Selling Chinese Aircraft in a Protectionist US Climate

How should a brand new Chinese aircraft manufacturer go about entering the US market?

When it comes to displays of industrial might, few industries can compare to the prominence of the aviation industry. While this industry has been dominated for several decades by the duopoly of Boeing and Airbus, Commercial Aircraft Corporation of China (COMAC) was founded in 2008 to create a Chinese competitor to these market leaders. As part of the state-owned Company’s mission to push Chinese-made aircraft into the global aviation market, COMAC is highly motivated to enter the US market1. Yet recent protectionist political movements in the US impact the viability of this move.

Aviation is a global industry, and one where friendly international governments are likely to act in unison with one another on regulatory manners given the cross-border nature of travel and aircraft supply chains. As such, if COMAC is going to develop a reputation as a major global player in the aviation industry, they should target the US as a key market. This comes by way of gaining permission to fly in US airspace, as well as permission to sell aircraft into the US market. The appeal of the US market is due to the practical fact that the US is the largest aviation market as well as the emotional fact that this will enhance COMAC’s global brand and image2. Yet as we have seen in the past couple years, there has been a rise of protectionist rhetoric in the US that challenges this endeavor. COMAC’s management team should be concerned with how US-China relations impact their goals.

To this end, the Civil Aviation Administration of China (CAAC) has been negotiating with the US Federal Aviation Administration (FAA) to reach an agreement regarding the sale of Chinese aviation products into the US. Specifically, in October 2017, the two agencies signed the Implementation Procedures for Airworthiness (IPA) agreement which “allows each authority to leverage approvals completed by the other with respect to design, production, and airworthiness3.” While not an all-encompassing approval for aviation products, this agreement does significantly aid the process of gaining US regulatory approval for Chinese aviation products (and vis versa). In the short-term, COMAC is continuing to work with the CAAC and FAA to gain US regulatory approval for its ARJ21 and C919 aircraft, as well as pursuing similar approval agreements with the European Aviation Safety Agency4. Yet securing regulatory approval is only half of the battle, as COMAC also wants the US and other Western markets to commercially accept its aircraft. Today, the C919 (the larger and newer of the two aircraft) is decades behind comparable Boeing and Airbus aircraft as it relates to efficiency and reliability. To this end, over the medium-term, COMAC is continuing to work with respected international suppliers to push forward the development of its aircraft and make them more attractive to Western airlines5.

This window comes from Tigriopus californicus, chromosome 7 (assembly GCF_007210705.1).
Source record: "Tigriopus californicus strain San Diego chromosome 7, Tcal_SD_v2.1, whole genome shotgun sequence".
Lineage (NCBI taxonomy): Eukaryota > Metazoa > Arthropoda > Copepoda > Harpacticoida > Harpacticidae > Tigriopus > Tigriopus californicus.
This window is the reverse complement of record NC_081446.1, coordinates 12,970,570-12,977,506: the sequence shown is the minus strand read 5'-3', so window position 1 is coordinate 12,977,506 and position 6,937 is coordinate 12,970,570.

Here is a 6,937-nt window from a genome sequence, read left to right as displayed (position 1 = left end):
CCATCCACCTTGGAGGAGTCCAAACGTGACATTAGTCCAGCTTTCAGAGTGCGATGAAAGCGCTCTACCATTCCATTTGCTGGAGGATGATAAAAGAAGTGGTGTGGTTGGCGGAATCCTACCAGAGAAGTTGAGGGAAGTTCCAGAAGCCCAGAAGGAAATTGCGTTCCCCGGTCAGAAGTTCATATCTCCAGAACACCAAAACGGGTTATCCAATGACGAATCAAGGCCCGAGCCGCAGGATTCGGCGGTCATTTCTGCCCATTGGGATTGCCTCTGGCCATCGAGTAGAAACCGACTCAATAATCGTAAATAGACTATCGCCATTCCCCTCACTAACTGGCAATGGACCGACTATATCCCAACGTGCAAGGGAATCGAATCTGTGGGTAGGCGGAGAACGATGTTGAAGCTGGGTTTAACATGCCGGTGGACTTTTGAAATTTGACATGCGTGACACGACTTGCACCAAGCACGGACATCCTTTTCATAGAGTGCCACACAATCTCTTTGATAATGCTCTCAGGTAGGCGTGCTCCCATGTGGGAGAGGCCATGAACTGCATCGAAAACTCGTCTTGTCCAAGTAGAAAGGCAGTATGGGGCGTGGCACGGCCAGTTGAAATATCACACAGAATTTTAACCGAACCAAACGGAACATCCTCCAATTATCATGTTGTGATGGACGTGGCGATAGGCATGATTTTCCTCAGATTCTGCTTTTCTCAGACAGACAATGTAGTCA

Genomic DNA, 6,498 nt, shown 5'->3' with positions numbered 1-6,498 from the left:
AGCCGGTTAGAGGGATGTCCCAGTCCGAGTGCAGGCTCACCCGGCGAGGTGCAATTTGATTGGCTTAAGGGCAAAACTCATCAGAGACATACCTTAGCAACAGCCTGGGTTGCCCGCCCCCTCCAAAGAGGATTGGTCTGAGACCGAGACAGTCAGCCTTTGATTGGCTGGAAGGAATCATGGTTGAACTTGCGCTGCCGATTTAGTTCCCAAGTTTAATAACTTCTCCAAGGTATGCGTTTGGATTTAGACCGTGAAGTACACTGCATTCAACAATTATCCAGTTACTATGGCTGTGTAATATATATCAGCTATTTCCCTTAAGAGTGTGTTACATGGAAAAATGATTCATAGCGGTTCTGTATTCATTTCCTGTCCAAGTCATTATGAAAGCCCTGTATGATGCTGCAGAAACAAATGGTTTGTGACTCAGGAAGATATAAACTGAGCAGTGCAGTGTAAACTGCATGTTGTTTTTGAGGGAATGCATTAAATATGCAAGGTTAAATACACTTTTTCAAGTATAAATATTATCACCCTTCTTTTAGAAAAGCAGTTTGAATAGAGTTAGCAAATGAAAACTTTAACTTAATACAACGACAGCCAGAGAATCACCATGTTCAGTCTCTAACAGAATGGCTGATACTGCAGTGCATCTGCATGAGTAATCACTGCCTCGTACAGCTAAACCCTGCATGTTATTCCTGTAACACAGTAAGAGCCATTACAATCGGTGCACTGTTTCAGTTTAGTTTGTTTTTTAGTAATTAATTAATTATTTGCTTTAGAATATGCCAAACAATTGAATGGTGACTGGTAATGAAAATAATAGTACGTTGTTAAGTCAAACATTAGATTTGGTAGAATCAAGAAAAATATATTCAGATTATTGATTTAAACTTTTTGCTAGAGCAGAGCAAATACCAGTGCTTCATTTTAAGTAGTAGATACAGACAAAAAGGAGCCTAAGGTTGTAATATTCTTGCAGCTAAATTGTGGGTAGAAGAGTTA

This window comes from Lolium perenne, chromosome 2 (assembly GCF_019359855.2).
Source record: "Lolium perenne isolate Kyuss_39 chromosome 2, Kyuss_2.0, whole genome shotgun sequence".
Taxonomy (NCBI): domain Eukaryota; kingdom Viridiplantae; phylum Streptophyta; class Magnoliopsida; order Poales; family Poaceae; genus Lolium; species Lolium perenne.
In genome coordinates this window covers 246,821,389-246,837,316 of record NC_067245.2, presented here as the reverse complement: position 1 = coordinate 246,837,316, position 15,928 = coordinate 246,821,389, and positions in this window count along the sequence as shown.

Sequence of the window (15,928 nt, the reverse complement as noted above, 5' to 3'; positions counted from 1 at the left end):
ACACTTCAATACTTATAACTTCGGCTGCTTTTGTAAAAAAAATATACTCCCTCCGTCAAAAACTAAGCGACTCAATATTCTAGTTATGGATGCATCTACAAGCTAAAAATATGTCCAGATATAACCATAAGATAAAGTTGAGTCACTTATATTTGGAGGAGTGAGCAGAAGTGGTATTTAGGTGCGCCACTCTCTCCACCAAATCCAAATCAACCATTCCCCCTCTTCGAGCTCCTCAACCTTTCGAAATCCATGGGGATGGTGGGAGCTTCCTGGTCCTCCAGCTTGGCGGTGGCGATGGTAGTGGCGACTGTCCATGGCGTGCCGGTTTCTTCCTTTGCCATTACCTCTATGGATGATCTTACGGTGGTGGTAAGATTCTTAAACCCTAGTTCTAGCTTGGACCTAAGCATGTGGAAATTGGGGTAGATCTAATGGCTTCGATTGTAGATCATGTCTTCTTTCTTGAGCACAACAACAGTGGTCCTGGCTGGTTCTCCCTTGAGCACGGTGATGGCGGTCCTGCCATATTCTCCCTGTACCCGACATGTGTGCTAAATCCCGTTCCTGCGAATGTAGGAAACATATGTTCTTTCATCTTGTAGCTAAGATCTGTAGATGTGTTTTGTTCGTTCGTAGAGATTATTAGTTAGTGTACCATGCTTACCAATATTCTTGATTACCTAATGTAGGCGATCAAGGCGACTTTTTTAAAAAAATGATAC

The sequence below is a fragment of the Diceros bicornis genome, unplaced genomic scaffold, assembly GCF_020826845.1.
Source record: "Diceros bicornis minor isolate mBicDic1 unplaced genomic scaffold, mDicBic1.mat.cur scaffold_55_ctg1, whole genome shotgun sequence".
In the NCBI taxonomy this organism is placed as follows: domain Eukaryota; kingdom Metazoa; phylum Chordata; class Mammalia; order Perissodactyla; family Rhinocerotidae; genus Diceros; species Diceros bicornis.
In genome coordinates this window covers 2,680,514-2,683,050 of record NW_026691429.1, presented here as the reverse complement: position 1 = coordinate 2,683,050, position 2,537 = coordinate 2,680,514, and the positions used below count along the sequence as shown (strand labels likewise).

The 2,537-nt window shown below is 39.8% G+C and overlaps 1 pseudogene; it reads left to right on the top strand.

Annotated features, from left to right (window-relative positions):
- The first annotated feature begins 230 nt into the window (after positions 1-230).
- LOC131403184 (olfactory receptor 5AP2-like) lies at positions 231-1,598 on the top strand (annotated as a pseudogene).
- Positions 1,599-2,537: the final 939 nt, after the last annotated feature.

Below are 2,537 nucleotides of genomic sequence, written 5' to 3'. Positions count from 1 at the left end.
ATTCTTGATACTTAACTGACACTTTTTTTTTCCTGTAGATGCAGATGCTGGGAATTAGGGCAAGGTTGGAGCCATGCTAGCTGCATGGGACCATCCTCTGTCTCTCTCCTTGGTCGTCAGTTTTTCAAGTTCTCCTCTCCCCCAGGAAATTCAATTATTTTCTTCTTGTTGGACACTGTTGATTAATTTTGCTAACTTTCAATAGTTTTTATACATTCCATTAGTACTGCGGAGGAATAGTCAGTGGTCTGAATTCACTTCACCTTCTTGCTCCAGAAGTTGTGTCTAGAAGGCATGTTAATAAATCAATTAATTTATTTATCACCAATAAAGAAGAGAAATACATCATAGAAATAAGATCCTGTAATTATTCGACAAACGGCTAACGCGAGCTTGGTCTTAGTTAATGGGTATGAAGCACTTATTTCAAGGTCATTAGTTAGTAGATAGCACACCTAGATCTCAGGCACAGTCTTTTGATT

Given the significant length of the aircraft development cycle, most of the other steps that COMAC should be taking in the short- and medium-term relate to sales and regulatory pursuits. Even though selling into the US market would represent an enormous victory for COMAC, the Company needs to be realistic about these sales prospects. Therefore, in the short-term, COMAC should be placing most of its efforts behind selling into emerging markets where rapidly growing low-cost carriers may be more receptive to a less expensive aircraft alternative (the C919 is rumored to be about 10% less expensive than the competition)6. Gaining traction outside of China is critical to establishing international credibility given the fact that the Chinese state-controlled airline industry may be required to purchase COMAC aircraft, undermining the validity of the hundreds of domestic orders the Company has received thus far5. As it relates to the US, COMAC’s short-term priority should be securing FAA permission to fly in US airspace. Then, after COMAC has gained some traction outside of China, it should turn its sales efforts to the US and other developed nations. Certainly, this will be a far more difficult sale, but by this point, if successful, there will be sufficient COMAC aircraft landings and takeoffs in the US to substantiate the Company’s credibility. Yet ultimately, even if COMAC is never able to secure a sale to a US carrier, the fact that Chinese-made aircraft are flying into and out of the US on a regular basis would represent a significant win for COMAC in the global aviation market.